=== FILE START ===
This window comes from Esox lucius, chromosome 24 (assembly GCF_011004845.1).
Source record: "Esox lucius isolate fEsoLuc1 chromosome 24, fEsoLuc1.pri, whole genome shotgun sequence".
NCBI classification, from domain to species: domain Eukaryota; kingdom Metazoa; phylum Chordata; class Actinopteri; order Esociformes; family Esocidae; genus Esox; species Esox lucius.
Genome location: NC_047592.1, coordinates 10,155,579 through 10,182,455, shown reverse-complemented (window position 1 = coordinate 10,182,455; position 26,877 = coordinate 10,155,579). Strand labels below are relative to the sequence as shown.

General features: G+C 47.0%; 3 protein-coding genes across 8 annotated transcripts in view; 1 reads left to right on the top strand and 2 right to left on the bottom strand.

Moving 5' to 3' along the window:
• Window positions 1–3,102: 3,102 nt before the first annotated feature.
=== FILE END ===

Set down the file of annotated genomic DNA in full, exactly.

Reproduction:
This window comes from Esox lucius, chromosome 24 (assembly GCF_011004845.1).
Source record: "Esox lucius isolate fEsoLuc1 chromosome 24, fEsoLuc1.pri, whole genome shotgun sequence".
NCBI classification, from domain to species: domain Eukaryota; kingdom Metazoa; phylum Chordata; class Actinopteri; order Esociformes; family Esocidae; genus Esox; species Esox lucius.
Genome location: NC_047592.1, coordinates 10,155,579 through 10,182,455, shown reverse-complemented (window position 1 = coordinate 10,182,455; position 26,877 = coordinate 10,155,579). Strand labels below are relative to the sequence as shown.

General features: G+C 47.0%; 3 protein-coding genes across 8 annotated transcripts in view; 1 reads left to right on the top strand and 2 right to left on the bottom strand.

Moving 5' to 3' along the window:
• Window positions 1–3,102: 3,102 nt before the first annotated feature.